I like "Absolute Power" better than most other Eastwood fans do. I think it's actually quite a good film, up until the end, when it falls apart. It's simply not credible that Sullivan could murder the President of the United States in the White House without the Secret Service rushing in and stopping him. After all, that's exactly what happened in the beginning of the film with Christy. It's also not credible that the White House/police would accept Sullivan's explanation that the President committed suicide out of nowhere. The ending was also quite abrupt and underdeveloped. However, I don't really know that I could have done a better job. Does anyone have an idea of what a better ending would be? What would you have liked to see instead?

I also think the relationship between Kate and Luther was quite affecting and heartfelt. Laura Linney was a great choice for the role and their relationship felt very authentic to me. I also enjoyed Ed Harris' performance, and really enjoy the musical score. In my opinion, Luther Whitney is one of Eastwood's most interesting characters, and Luther has some great one-liners in the film!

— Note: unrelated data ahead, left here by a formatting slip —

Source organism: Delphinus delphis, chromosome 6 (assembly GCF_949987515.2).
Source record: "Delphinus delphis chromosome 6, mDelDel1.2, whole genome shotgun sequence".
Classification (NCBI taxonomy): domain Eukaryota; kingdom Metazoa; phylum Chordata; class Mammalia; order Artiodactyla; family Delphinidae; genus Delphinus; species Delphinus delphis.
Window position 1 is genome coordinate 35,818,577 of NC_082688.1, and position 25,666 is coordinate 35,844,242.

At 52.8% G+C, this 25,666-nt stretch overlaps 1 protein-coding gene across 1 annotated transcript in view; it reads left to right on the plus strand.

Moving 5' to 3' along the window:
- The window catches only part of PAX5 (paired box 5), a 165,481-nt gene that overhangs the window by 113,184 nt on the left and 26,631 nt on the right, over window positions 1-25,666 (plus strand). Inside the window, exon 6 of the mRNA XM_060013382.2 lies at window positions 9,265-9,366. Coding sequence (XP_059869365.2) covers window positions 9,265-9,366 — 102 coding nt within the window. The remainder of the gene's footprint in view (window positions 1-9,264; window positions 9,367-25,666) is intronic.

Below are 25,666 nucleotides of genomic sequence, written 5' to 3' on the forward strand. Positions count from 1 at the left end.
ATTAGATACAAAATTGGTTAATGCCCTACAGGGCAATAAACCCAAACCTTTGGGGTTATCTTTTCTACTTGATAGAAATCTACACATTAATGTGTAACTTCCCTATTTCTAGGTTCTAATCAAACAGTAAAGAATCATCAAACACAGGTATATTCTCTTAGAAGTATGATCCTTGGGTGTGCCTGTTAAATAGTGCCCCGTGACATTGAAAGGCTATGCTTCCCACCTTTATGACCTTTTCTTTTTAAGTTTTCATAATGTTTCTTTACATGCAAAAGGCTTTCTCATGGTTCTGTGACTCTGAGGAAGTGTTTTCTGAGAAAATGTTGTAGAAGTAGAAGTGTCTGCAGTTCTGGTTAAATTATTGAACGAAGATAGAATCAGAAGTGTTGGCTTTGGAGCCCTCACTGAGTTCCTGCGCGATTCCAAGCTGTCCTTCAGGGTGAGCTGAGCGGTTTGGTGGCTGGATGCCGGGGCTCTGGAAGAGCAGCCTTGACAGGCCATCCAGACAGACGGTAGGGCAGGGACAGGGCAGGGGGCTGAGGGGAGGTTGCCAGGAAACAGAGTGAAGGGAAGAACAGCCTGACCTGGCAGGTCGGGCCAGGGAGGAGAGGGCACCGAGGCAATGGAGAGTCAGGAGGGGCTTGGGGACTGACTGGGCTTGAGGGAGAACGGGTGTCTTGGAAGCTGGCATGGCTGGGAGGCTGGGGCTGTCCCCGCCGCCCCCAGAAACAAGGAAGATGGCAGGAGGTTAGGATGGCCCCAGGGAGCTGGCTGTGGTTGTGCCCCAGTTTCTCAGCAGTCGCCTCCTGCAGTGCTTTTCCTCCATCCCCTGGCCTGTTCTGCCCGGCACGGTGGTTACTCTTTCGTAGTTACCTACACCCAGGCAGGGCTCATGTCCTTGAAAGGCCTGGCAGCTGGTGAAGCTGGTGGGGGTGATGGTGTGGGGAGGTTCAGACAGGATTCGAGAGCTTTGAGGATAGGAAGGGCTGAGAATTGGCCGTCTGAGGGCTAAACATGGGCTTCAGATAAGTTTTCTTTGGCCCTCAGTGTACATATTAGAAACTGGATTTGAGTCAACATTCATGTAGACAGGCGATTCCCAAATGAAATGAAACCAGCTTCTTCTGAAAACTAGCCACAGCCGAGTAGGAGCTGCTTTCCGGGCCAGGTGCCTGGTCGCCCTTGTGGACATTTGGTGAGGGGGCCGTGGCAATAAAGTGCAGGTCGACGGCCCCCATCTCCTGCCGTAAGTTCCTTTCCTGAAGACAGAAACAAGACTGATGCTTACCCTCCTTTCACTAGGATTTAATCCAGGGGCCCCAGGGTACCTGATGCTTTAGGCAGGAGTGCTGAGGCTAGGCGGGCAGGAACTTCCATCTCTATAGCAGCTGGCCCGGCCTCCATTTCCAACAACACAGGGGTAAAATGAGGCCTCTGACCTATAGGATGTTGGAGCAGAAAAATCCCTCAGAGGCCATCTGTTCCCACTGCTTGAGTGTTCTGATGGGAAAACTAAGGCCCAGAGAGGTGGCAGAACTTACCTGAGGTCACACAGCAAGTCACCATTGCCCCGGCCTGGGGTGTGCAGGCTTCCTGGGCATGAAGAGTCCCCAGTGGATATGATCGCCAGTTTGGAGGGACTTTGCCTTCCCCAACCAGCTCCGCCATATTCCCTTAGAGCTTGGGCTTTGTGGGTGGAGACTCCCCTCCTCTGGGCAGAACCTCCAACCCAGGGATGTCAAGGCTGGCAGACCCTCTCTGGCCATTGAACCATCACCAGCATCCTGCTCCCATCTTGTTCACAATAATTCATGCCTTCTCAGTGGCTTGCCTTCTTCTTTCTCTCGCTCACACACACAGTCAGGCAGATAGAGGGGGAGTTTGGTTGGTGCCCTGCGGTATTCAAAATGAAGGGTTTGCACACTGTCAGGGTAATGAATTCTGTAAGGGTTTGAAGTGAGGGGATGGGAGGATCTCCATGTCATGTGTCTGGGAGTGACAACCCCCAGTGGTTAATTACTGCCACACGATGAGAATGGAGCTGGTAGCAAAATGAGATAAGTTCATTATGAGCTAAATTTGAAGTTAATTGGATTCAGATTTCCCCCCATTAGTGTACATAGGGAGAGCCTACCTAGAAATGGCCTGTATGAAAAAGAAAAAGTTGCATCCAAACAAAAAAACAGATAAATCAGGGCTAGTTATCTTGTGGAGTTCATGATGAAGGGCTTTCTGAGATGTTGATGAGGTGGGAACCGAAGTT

I agree with you, AKA23.
I like Absolute Power too. I think that the ending is abrupt like you said but still ok.
I don’t pretend that I could find a better ending.
Sometimes I just imagine what would look the movie like, if Clint played Seth Frank.
Clint probably didn’t want the ending to be too politically correct.
This movie came out some months before the Monica Lewinsky issue.
So, in many ways, it made sense.
I noticed that many movies released in 1996-1997 introduced President of the USA as a good guy and a hero:
Independence Day, Deep Impact, Air Force One. In Mars Attacks, he was more ambiguous.
But only Absolute Power introduced him as a real bad guy. It was interesting and daring.

Logged
Christopher
Member Extraordinaire
*****
Online Online

Posts: 6324


The real me


View Profile Email
« Reply #8 on: November 22, 2018, 10:10:40 AM »

I noticed that many movies released in 1996-1997 introduced President of the USA as a good guy and a hero:
Independence Day, Deep Impact, Air Force One. In Mars Attacks, he was more ambiguous.
But only Absolute Power introduced him as a real bad guy. It was interesting and daring.